Kahn - They aren't abject failures... because he hasn't had much to work with in the first place.  But really, haven't we been told from day one that Kahn was saving up all these pieces to eventually make that big move for one or two guys?  And what has happened?  He signed Ramon Sessions, and that was awesome, but then he traded him and Ryan Hollins for Delonte West and Sebastian Telfair.  Then he waived Delonte.  And that guy, Jason Hart (who I have never heard of before today)?  He traded him away, then requested waivers on him.  JUST PUT TOGETHER PACKAGES TO LAND BETTER PLAYERS.  Kahn is playing a game without an end.... nobody is ever going to come up to him and offer him the Spree and Sam deal.  He's going to keep trading away Bassy and signing him a year later.  He's going to keep trading one 2nd round pick for 2 more the next year.  He's going to draft a guy who has potential, then he's going to trade him for cash.  And why?  Because it all makes sense upstairs for David.  If he wins, everything works.

The problem?  They have won 32 goddamned games in the last two years combined.  And next year looks even worse.  Nothing I can write here can argue with the facts, and those are that the Wolves are not close now, nor will they be in a few years, nor will they ever with David Kahn as GM.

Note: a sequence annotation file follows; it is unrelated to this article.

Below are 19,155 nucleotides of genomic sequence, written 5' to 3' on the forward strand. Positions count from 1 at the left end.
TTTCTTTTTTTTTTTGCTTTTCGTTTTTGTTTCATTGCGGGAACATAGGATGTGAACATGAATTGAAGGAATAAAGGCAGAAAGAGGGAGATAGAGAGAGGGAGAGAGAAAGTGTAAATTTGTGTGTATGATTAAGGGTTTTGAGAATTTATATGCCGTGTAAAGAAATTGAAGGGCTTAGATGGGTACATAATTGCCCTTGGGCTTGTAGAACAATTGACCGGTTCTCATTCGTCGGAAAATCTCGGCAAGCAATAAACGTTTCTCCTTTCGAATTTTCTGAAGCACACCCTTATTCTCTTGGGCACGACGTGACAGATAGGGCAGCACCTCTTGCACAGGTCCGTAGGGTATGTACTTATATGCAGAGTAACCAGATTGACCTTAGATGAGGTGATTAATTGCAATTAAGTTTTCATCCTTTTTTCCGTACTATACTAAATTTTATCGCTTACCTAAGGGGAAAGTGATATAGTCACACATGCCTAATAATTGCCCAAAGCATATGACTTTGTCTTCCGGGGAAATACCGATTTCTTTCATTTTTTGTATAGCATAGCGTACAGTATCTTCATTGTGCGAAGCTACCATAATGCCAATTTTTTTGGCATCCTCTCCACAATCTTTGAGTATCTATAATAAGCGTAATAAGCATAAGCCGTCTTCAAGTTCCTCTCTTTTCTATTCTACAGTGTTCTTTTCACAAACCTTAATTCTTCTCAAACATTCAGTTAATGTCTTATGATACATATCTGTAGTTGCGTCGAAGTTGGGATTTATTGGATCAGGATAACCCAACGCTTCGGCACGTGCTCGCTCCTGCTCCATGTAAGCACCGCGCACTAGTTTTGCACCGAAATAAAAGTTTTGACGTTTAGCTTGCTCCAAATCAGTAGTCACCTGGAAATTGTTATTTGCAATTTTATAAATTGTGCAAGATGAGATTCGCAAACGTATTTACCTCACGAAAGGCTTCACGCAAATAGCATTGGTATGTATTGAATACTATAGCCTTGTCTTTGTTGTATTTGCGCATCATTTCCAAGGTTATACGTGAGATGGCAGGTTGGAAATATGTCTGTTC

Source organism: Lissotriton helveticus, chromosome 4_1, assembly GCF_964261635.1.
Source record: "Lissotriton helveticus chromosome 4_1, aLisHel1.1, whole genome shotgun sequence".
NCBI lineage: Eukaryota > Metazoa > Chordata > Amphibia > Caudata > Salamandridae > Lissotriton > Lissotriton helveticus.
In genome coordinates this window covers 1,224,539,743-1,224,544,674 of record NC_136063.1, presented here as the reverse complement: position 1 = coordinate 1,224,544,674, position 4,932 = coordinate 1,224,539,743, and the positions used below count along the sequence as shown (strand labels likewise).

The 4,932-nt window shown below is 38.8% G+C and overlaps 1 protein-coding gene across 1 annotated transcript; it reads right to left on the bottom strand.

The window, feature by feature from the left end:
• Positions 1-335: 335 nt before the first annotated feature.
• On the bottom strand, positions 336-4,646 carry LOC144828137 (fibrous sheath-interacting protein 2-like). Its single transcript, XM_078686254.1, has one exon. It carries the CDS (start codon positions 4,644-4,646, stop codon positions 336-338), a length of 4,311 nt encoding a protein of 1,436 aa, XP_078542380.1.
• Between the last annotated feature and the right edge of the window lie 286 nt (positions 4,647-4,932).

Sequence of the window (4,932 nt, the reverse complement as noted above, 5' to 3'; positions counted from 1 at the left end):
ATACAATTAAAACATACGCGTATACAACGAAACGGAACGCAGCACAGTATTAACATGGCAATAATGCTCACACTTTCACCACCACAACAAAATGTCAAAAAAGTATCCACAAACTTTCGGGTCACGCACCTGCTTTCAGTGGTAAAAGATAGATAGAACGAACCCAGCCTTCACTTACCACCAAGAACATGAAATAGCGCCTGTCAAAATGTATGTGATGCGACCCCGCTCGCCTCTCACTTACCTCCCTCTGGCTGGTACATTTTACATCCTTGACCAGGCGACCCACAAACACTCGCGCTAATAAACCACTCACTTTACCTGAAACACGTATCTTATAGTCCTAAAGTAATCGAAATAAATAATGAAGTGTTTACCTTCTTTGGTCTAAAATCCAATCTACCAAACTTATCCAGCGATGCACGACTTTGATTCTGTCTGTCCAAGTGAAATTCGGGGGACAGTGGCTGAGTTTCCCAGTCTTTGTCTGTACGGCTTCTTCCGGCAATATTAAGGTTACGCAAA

Clearly the solution to all this madness is to just find a competent GM who isn't one way or another on the spectrum.  Just a guy who assigns values to players, but also constructs a team.  A guy who understands that in the NBA, one position is very important, and the guys that are on your roster all have to fit a role.  You can't just throw 12 guys together... not because they're all "gamers", and not because they are all pieces of some goddamned trade you promise to make in 3 years.  You construct it slowly and carefully, and you don't give up 3 months in because you made one bad move.  You don't hire a coach to run a sophisticated offense, give him shit players to deal with for 2 years, and then fire him because nobody wants to try on defense.

From Deadzo to Kahn, the pain keeps coming.  United we run... away from the basketball and success.


Dickfer said...

Now with Rubio, we should get who for Flynn? Sherman Douglas? Yeah, let's keep it in the Orange family.